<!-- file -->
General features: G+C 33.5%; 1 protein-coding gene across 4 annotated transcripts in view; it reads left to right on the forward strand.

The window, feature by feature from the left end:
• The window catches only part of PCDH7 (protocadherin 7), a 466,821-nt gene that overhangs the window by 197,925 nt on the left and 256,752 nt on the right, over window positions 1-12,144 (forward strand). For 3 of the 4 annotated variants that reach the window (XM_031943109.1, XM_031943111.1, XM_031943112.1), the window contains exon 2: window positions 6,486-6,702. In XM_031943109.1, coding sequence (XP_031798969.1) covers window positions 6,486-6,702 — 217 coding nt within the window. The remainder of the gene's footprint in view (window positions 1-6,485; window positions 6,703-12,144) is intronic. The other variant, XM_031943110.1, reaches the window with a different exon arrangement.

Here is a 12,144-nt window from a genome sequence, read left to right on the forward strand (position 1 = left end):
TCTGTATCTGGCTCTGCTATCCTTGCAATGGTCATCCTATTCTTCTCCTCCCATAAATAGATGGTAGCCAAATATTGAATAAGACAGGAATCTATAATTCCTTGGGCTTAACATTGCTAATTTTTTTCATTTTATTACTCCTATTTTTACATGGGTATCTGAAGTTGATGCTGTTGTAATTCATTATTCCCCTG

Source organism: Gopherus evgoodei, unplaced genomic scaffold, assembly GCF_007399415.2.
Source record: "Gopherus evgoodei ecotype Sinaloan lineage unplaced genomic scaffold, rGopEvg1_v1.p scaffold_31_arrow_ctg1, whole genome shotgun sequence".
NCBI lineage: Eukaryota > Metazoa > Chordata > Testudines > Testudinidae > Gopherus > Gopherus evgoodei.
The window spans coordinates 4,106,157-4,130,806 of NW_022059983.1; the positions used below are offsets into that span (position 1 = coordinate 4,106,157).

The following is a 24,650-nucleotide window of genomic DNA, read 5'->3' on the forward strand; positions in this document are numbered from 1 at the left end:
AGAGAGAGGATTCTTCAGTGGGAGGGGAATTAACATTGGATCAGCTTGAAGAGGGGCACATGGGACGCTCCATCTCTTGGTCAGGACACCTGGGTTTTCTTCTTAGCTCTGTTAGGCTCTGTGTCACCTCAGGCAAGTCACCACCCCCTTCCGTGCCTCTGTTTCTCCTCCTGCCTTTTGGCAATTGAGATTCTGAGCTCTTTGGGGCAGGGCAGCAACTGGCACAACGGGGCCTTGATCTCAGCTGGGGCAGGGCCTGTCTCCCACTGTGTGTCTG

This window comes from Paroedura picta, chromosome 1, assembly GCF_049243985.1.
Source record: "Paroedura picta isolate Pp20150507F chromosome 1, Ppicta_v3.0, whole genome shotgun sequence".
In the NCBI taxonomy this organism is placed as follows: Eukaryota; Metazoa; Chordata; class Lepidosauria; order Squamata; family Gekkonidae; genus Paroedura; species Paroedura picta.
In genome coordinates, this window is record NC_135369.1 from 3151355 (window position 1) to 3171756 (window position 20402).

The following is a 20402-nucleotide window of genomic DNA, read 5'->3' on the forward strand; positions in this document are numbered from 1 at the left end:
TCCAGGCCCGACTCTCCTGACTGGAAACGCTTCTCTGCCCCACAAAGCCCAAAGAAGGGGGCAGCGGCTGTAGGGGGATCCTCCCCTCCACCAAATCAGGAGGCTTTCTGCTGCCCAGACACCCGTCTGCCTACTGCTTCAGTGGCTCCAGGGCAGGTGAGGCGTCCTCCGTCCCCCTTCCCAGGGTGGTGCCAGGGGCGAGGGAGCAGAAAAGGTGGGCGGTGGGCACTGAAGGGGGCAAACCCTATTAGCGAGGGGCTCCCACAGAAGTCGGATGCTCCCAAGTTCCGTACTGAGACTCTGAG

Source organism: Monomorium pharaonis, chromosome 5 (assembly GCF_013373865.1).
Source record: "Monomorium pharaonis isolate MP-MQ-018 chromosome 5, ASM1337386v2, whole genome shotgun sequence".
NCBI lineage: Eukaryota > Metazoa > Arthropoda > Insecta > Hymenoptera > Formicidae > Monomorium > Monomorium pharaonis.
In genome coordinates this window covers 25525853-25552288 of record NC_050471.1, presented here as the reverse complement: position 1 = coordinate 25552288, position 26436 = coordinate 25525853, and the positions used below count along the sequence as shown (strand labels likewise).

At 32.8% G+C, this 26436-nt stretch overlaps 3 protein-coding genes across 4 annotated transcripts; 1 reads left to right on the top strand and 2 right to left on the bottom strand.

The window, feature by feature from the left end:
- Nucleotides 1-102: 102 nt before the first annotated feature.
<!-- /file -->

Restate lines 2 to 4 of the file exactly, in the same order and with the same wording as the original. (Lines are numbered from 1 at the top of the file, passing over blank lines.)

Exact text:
The window, feature by feature from the left end:
• The window catches only part of PCDH7 (protocadherin 7), a 466,821-nt gene that overhangs the window by 197,925 nt on the left and 256,752 nt on the right, over window positions 1-12,144 (forward strand). For 3 of the 4 annotated variants that reach the window (XM_031943109.1, XM_031943111.1, XM_031943112.1), the window contains exon 2: window positions 6,486-6,702. In XM_031943109.1, coding sequence (XP_031798969.1) covers window positions 6,486-6,702 — 217 coding nt within the window. The remainder of the gene's footprint in view (window positions 1-6,485; window positions 6,703-12,144) is intronic. The other variant, XM_031943110.1, reaches the window with a different exon arrangement.

Here is a 12,144-nt window from a genome sequence, read left to right on the forward strand (position 1 = left end):